Dr. Alan S. Gordon, Ed.D., performed psychological evaluations of both parents. The doctor found that Michelle had an IQ in the mild mentally retarded range of intelligence and a psychological dysfunction of the mild to moderate severity. He found that Jerry had a mild cognitive limitation but was experiencing a severe mental disorder. The doctor concluded that neither parent could alone or with the other parent safely care for a child on an ongoing basis.
The parents participated in therapy with Jeffrey B. Allen, Ph.D. After several months, the doctor observed that they had put in great effort but "they have made very little progress towards the goal of preparing themselves to be the primary caretakers for their son[.]" He concluded that neither parent was "capable intellectually of learning the skills and making the changes necessary to act as sole caretakers."
The Division filed a guardianship complaint against Jerry and Michelle for termination of their parental rights to Jason on August 7, 2013. Judge William Anklowitz held the three-day guardianship trial in December 2012. At the trial, a caseworker, Dr. Allen, and Dr. Barry Katz, a psychologist, testified for the Division. Dr. Andrew Brown, a neuropsychologist, testified for Jerry.
On December 19, 2013, Judge Anklowitz issued a comprehensive written opinion terminating Jerry's and Michelle's parental rights to Jason. The judge concluded, based upon the best interests of the child test set forth in N.J.S.A. 30:4C-15.1(a), that there was clear and convincing evidence that both parents' rights should be terminated so that Jason could be adopted. This appeal followed.
In a guardianship proceeding, we are required to strike a balance between the constitutional right of parents to raise their children and a child's right to be free from serious physical and mental abuse. In re Guardianship of K.H.O., 161 N.J. 337, 346-47 (1999); see also N.J. Div. of Youth & Family Servs. v. M.M., 189 N.J. 261, 279-80 (2007). When seeking termination of parental rights under N.J.S.A. 30:4C-15.1(a), the Division has the burden of establishing by clear and convincing evidence that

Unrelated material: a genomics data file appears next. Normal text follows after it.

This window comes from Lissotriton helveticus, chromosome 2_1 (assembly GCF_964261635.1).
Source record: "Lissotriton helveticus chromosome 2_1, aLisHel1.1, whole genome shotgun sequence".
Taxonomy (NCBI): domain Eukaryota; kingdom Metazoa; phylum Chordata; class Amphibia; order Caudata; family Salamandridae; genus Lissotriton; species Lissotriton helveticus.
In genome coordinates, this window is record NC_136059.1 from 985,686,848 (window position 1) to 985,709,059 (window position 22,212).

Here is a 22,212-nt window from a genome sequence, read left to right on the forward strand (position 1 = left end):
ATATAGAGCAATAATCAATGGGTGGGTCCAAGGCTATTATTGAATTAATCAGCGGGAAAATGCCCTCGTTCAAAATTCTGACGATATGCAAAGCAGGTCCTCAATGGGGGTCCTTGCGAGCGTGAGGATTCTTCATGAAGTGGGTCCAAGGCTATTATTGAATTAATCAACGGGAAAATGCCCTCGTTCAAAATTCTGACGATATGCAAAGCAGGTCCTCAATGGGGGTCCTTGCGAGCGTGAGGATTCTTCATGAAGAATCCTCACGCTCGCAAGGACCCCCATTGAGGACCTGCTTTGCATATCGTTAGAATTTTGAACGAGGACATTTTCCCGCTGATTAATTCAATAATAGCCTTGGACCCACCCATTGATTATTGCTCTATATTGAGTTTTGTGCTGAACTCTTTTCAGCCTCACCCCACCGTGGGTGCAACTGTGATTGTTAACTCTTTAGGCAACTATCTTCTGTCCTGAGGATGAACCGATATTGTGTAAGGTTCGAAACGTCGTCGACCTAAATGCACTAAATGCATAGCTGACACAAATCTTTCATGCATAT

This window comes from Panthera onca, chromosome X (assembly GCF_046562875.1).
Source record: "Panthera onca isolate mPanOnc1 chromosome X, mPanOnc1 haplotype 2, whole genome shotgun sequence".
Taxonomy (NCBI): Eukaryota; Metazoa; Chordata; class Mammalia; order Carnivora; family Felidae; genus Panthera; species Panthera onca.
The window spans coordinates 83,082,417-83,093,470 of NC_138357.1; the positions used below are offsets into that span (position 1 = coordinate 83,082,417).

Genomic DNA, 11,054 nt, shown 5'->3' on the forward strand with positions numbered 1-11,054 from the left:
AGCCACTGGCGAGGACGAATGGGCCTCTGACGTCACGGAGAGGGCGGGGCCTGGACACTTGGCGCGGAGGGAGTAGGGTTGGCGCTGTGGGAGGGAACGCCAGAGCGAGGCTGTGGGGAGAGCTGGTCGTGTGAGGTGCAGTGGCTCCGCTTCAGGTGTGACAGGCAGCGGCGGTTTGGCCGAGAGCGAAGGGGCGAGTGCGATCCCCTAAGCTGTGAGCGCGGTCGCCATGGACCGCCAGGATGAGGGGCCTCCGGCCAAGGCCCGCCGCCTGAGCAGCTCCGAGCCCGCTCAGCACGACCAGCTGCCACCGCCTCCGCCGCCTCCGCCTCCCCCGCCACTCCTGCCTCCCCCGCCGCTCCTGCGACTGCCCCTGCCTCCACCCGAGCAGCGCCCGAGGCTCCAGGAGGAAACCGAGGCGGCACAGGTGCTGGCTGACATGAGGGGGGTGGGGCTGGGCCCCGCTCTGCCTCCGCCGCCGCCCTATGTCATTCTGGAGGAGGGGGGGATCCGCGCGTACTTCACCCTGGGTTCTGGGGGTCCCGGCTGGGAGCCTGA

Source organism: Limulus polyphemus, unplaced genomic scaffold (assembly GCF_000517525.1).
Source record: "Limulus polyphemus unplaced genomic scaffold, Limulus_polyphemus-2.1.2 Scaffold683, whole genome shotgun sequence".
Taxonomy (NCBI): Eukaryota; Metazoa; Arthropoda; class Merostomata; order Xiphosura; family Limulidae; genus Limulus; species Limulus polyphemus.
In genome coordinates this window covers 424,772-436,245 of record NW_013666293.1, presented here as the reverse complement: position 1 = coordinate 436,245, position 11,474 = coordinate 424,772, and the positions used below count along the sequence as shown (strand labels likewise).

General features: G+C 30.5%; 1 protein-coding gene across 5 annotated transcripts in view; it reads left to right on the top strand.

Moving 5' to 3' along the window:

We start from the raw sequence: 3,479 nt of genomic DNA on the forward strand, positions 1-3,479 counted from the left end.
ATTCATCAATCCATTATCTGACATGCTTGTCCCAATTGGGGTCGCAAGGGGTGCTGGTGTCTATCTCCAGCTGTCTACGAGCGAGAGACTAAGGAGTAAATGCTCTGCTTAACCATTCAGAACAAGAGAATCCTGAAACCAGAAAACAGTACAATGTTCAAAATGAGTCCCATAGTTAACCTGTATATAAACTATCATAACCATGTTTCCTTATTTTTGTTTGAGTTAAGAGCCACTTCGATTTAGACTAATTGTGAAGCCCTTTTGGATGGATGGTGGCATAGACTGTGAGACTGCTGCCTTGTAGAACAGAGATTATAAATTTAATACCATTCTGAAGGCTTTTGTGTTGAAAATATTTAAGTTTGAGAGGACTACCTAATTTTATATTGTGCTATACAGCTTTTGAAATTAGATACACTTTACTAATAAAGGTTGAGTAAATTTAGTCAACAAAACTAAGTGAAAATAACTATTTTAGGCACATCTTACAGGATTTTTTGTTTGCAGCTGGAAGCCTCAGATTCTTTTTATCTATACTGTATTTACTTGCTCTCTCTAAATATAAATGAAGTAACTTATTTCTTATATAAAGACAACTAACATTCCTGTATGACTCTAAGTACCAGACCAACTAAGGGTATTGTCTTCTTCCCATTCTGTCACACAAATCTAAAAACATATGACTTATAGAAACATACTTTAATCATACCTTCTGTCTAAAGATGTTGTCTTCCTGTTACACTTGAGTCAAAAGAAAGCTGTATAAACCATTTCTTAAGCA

(1) The child's safety, health or development has been or will continue to be endangered by the parental relationship;
(2) The parent is unwilling or unable to eliminate the harm facing the child or is unable or unwilling to provide a safe and stable home for the child and the delay of permanent placement will add to the harm. Such harm may include evidence that separating the child from his resource family parents would cause serious and enduring emotional or psychological harm to the child;
(3) The division has made reasonable efforts to provide services to help the parent correct the circumstances which led to the child's placement outside the home and the court has considered alternatives to termination of parental rights; and
(4) Termination of parental rights will not do more harm than good.
[Ibid. See also N.J. Div. of Youth & Family Servs. v. I.S., 202 N.J. 145, 168 (2010)]
These factors are not discrete or separate elements, but should be considered together to provide a complete picture of what is in the best interests of the child. I.S., supra, 202 N.J. at 167 (2010); N.J. Div. of Youth & Family Servs. v. F.M., 375 N.J. Super. 235, 258 (App. Div. 2005).